Total acidity and pH were determined by the potentiometric method using a

Figure 1. Chromatogram of standards and Cha-moung leaves (quality control sample, an representative of sample).

glass electrode according to the AOAC Method 942.15B [16] [17]. Each sample was dissolved with deionized water, stirred, measured for pH value, and then titrated to the range of pH 8.10 ± 0.2. Total acidity was calculated, as percentage, based on each type of dominant organic acid in the sample.

2.7. Quality Control System

For precision in the organic acid analysis, Cha-moung leaves were dried at 50˚C ± 1˚C until dryness then ground into fine particles. They were then used as in-house quality control (QC) samples for representative organic acids, since these leaves are known to contain a significant amount of oxalic acid and several other organic acids. The assigned values of oxalic were developed from duplicate analysis of 10 single samples of the in-house QC samples on 10 different days. The QC sample was then analyzed along with the unknown samples in each run of the organic acid measurement over time. Due to a lack of an available certified reference material, spike standard organic acids in a QC sample were performed (n = 10) to demonstrate accuracy. Limit of detection (LOD) and limit of quantitation (LOQ) were studied using spiked lowest concentration of mixed standard into the QC sample and then calculated as 3 and 10 times of standard deviation from 10 times analysis, respectively.

3. Result and Discussion

3.1. Quality Control System

The Cha-moung (Garcinia cowa Roxb.) dried leaf, as the in-house QC sample, contained a high amount of oxalic acid (1120 ± 103 mg/100g of fresh weight, FW). The organic acid content in each analytical set stayed within the acceptable range (mean ± 2 standard deviation of the assigned value). Recoveries of oxalic acid added (10 mg/g of sample) prior to sample extraction were performed in both the in-house QC sample and the dried food samples. Percentages of recovery of oxalic acids ranged from 90.6% to 99.4% (Table 2) which stayed in the acceptable recovery range (90% - 107%) [17]. LOD of oxalic, citric, malic, succinic, formic, and acetic acids were 0.9, 2.2, 2.0, 0.2, 0.1, and 3.0 mg/100g, respectively. LOQ of oxalic, citric, malic, succinic, formic, and acetic acids were 3.0, 7.3, 12.0, 0.5, 0.5, and 9.0 mg/100g respectively.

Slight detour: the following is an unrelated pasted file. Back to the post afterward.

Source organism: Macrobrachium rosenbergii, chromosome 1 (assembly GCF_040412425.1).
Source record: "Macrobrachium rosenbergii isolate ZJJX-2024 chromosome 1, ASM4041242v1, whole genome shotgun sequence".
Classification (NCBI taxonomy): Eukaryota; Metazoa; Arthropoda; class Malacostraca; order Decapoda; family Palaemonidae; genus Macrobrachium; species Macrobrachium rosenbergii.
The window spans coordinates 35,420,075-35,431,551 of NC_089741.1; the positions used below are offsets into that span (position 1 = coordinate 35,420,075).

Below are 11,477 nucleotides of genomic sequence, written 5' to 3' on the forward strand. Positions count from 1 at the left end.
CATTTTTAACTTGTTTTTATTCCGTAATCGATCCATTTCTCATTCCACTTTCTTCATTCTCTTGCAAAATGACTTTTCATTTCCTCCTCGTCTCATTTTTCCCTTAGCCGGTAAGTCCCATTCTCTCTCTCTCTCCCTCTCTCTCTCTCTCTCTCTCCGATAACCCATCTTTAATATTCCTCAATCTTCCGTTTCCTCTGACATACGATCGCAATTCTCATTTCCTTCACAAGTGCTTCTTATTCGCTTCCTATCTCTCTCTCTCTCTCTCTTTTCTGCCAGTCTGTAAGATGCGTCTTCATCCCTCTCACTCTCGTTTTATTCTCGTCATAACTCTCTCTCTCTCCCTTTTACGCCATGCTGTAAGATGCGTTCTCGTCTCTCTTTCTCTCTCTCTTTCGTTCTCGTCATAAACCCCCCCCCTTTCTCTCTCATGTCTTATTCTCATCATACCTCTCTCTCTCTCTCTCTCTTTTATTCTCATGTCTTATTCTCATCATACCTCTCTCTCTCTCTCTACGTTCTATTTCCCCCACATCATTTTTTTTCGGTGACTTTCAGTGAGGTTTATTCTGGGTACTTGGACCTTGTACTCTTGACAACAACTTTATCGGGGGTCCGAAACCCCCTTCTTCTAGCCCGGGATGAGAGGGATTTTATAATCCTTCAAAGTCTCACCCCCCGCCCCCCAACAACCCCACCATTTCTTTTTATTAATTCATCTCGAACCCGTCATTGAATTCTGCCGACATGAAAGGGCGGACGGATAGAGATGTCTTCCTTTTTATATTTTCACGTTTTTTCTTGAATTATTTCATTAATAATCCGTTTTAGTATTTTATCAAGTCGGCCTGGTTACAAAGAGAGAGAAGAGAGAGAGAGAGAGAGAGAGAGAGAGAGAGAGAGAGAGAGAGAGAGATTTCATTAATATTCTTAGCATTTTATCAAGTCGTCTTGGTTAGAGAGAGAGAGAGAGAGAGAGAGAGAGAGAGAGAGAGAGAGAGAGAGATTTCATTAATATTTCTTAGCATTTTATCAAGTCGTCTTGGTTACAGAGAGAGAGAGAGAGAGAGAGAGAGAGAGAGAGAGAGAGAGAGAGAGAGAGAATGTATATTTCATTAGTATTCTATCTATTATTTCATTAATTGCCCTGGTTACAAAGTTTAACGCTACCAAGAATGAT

3.2. Moisture and Organic Acids

The major component in the studied plants was water, ranging from 69.9 g/100g to 97.4 g/100g FW (Tables 3-6). In general, organic acids can be divided into two groups. The first group entails organic acids that have been reported to have negative health effects, such as oxalic acid. The second group comprises those that provide health benefits, such as citric, malic, succinic, and acetic acids. Results and discussion for each organic acid are presented in Tables 3-6.

Table 2. Percent recovery, LOD, and LOQ of each organic acid (n = 10).

Table 3. Organic acids and other studied contents of young leaves consumed indigenous plants (per 100 g edible fresh weight, FW)1.

1Three individual samples were analyzed in duplicate and presented as mean + standard deviation; 2ND = Not detectable (less than LOD).

Table 4. Organic acids and other studied contents of young leaves and flower consumed indigenous plants (per 100 g FW)1.

1Three individual samples were analyzed in triplicate and presented as mean ± standard deviation; 2ND = Not detectable (less than LOD).

Table 5. Organic acids and other studied contents of fruit consumed indigenous plants (per 100 g FW)1.

1Three individual samples were analyzed in triplicate and presented as mean ± standard deviation; 2ND = Not detectable (less than LOD).

Table 6. Organic acids and other studied contents of pods, tubers, and young stems consumed indigenous plants (per 100 g FW)1.